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Serving Sri Lanka

This web log is a news and views blog. The primary aim is to provide an avenue for the expression and collection of ideas on sustainable, fair, and just, grassroot level development. Some of the topics that the blog will specifically address are: poverty reduction, rural development, educational issues, social empowerment, post-Tsunami relief and reconstruction, livelihood development, environmental conservation and bio-diversity. 

Saturday, June 03, 2006

Made in Sri Lanka Vs the imports

Daily Mirror: 06/03/2006" BENCHMARK highlights challenges faced by local industrialists, while keeping an eye on the consumers’ interests

On the most recent edition of BENCHMARK, ‘Made In Sri Lanka’ – the pros and cons of local enterprise, industry and manufacturing – was in the spotlight. The business programme presented by LMD began by noting that the island nation has tried virtually every economic model. “But the focus has never really been on servicing the Sri Lankan market, simply because it has always been perceived as too small – and therefore, the returns would hardly be worthwhile,” BENCHMARK noted, observing however: “But that appears to be changing.”

The business programme went on to discuss related issues such as competition from cheap imports and queried, among other matters, if national policy should be to encourage local manufacturers by offering them a degree of state protection.

Nawaz Rajabdeen, the President of the Federation of Chambers of Commerce and Industry in Sri Lanka, asserted that much protection is offered to manufacturers of products, recommending that the same should be offered to the consumer. “Any organisation that introduces a product to the local market must have competition – in the interest of the consumer,” he averred.

Commenting on Sri Lanka’s reputation in the global apparel market, he noted that the “name of the game is the brand”, observing that most international brands are now manufactured in Sri Lanka. The chamber chief also noted that the country has enjoyed its share of success stories in terms of tea, apparel, rubber and leather products, and urged the government to encourage the sale of such products globally.

Rajabdeen noted that the local market has also created a demand for such products and many branded products are sold locally under different names.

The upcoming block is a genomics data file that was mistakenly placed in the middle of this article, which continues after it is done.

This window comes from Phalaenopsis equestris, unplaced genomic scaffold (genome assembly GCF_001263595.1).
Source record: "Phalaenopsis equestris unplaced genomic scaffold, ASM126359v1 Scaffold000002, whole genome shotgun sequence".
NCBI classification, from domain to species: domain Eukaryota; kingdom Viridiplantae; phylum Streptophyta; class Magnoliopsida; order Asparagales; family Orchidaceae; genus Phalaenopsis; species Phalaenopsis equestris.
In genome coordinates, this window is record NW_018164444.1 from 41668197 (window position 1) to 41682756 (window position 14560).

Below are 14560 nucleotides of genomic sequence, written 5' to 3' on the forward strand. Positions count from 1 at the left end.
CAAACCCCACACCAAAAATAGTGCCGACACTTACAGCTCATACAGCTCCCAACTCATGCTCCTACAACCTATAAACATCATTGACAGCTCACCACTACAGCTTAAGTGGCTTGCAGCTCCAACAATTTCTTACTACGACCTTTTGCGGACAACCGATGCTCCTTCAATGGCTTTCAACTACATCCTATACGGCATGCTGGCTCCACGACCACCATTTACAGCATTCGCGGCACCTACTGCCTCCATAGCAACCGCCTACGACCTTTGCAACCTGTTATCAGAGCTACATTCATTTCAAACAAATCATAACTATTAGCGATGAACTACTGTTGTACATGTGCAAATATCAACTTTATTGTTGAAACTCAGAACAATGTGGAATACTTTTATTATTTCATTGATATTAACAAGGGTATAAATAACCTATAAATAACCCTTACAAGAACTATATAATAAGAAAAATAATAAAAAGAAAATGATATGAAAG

He also opined that in order to provide a level playing field for Sri Lankan manufacturers, infrastructure needs to be improved without further delay.

“The government needs to play a positive role in infrastructure development – specifically with regard to roads and railways,” he opined.

Rajabdeen told BENCHMARK that the present government has set its sights on expanding the rural sector, noting however: “Nobody will venture into rural areas to start up a factory, for example, if there is no infrastructure – especially a good transportation system and electricity. If these are improved, we can compete in any field, with any country.”

Responding to issues raised by BENCHMARK vis-à-vis corruption, he said that if taxes keep multiplying while numerous restrictions are also imposed, corruption would become a social evil that cannot be easily eradicated. He surmised: “Importers will find a way to bring down their goods at a lower price. The bottom line is that they must be very competitive…,” noting that hidden taxes often account for 40-50 per cent of the total cost of an import: “As a result of the imposition of cess and other duties, the consumer is affected.”

Also airing his views on the programme was Dr. Lawrence Perera, Chairman and CEO of Transmec Holdings – the man behind the Micro – about his experiences as a local manufacturer.

He noted that a major investment in manufacturing local products is not sustainable, as the market is not big enough. Low-volume manufacturing, he declared, is most suitable, elaborating: “There are two aspects of manufacturing. One is where you opt for larger markets, and hence, invest in robotics and other expensive infrastructure. The second is to opt for a low-volume manufacturing facility. This does not require a huge investment. Moreover, we have plenty of skilled labour; and if you use skilled labour, you do not need to invest in robotics.” Challenging the widely held belief that anything foreign is better than a local product, he said that this could well have been the case 10-15 years ago, but affirmed that things have greatly improved today. He cited the garment industry as one that has made great strides towards world-recognised quality. “If the quality of a product is good, people will automatically get used to it,” he said. In such instances, competing with imported products would not be so arduous as it is now for the local manufacturer.

Perera noted that Sri Lankans expect any local product to be cheaper than its imported counterparts. Otherwise, he said, it does not make sense to invest in a local car – a Micro, for example.

“This is where the government can play a role: by imposing a different tax structure for imports and locally manufactured goods, so that people will then be encouraged to buy local products,” he underscored, stating that this would also lead to more employment creation and could perhaps even attract the interest of global-giant manufacturers.

He emphasised: “We do not need any special grants or incentives, but the government should allow us to carry on our business without any bureaucratic blocks.” Such, he said – speaking from personal experience – is the bane of the local industrialist.

BENCHMARK is presented by LMD and produced by ‘the wrap factory’. It is aired every Sunday on TNL, at noon and 9.05 p.m.; and also goes on cable TV – on LBN’s Bloomberg segment – on Mondays at 10 p.m.

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